ACH (Automated Clearing House) – A way to automatically transfer money between bank accounts in the US without paper checks, wire transfers, or credit card processing.

APR – This stands for Annual Percentage Rate. Unlike an interest rate,  APR includes interest rate and any additional fees applied to the loan at closing. 

Balance – The amount a borrower owes on their credit card account or the loan.

Bankruptcy – A legal procedure through which a borrower who can no longer pay their debts liquidates their assets to pay their debts or negotiates a repayment plan to pay installments to creditors according to the approved schedule.

Budget – A financial plan to manage money and savings based on given income and expenses.

Cap – The maximum rate a borrower may be obliged to pay and the highest rate a lender can earn on a variable rate credit.

Cash advance – A form of small short-term loan available for borrowers who cannot access other sources of credit. Cash advances can help cover unexpected expenses or stretch funds between paychecks.

Charge off – This refers to debt that cannot be collected because the borrower has become delinquent. The debt can be sold or transferred to a collection agency in such a case. Thus it is not written off entirely and can destroy the borrower’s credit history.

Checking account – A type of bank account commonly used for daily transactions. Using their checking account, the holder can easily write checks, make deposits, or take out cash with the debit card.

Collateral – Any property or asset pledged by a borrower to secure a loan, i.e., prove their intention to repay the debt.

Compound interest – The interest on a loan calculated based on the original principal amount and the accumulated unpaid interest from the previous calculation time frames.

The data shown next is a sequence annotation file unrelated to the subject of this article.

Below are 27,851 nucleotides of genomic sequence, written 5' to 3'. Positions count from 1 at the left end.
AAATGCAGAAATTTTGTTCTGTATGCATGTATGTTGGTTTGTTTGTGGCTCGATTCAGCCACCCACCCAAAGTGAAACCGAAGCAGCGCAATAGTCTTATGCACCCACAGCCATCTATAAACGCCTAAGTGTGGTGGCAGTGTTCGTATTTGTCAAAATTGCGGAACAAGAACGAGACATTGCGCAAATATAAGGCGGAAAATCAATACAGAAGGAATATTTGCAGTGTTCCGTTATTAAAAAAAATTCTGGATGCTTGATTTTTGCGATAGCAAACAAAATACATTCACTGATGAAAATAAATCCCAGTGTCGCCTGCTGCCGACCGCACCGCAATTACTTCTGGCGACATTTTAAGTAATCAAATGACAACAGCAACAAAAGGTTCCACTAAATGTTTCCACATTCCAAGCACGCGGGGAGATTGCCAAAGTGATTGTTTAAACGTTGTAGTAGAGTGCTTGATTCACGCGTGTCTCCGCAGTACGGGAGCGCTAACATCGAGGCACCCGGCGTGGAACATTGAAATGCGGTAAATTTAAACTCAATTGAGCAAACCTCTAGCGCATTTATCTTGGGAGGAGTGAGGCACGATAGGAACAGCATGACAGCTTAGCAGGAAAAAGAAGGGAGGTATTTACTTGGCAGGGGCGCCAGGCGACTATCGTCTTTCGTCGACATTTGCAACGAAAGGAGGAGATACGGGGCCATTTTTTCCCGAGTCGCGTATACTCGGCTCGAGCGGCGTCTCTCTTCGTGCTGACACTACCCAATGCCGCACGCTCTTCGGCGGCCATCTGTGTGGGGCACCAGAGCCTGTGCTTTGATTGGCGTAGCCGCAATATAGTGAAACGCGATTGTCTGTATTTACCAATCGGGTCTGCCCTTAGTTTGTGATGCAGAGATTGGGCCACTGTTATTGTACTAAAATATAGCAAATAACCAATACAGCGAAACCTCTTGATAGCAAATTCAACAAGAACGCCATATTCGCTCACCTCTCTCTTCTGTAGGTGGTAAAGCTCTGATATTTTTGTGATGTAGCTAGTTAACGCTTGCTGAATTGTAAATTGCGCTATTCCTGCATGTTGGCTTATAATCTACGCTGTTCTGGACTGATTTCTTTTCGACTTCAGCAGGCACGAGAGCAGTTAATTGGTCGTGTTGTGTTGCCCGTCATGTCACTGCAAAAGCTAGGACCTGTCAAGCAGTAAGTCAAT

Cosigner – A person who applies for a loan with the primary borrower who may not qualify on their own. Co-signer also signs a loan agreement and commits to repaying the loan if the original borrower defaults.

Credit – A type of financing that allows paying for goods or services at a later scheduled date.

Credit request – Any formal request or application from a borrower to a lender to get approval for credit.

Credit bureau – A data collection organization that gathers and researches the credit histories of potential borrowers and provides these reports to lenders so that they can evaluate borrowers’ creditworthiness and make decisions.

Most lenders request credit reports from Experian, TransUnion, and Equifax, as they are considered the largest and most accurate credit bureaus.

Credit card – A card issued by a bank that allows holders to make cashless transactions and has an established credit limit based on the holder’s credit score, income, etc.

Credit counseling – A process of assisting consumers in resolving various financial challenges, like repairing their credit, budgeting to pay off their debts, etc. In general, credit counseling helps to improve one’s money management skills.

Credit limit – The maximum amount of money allowed to be spent on a line of credit or credit card.

Credit line – A type of flexible revolving credit, allowing a borrower to access a pre-set amount of money (limit) for a specific period. “Revolving” means you can borrow and repay money repeatedly while paying interest on the balance carried over from month to month. 

Credit report – A document that contains the history of a borrower’s debt repayments, existing debts, late payments, etc., produced by credit reporting agencies based on the information provided by lenders and court records.

Creditor – An individual or financial institution (bank, lender, credit union, etc.) that provides credit to another party to borrow money.

Debit card – A payment card issued from a bank commonly used for daily purchases or cash withdrawals. Debit cards deduct money from a holder’s checking account.

Debt – The amount of money owed to a creditor (whether a person or entity like a lender, bank, etc.).

Debt Consolidation – A strategy of debt refinancing that involves combining two or more loans or other debts into one, usually with a longer repayment term and lower interest rates.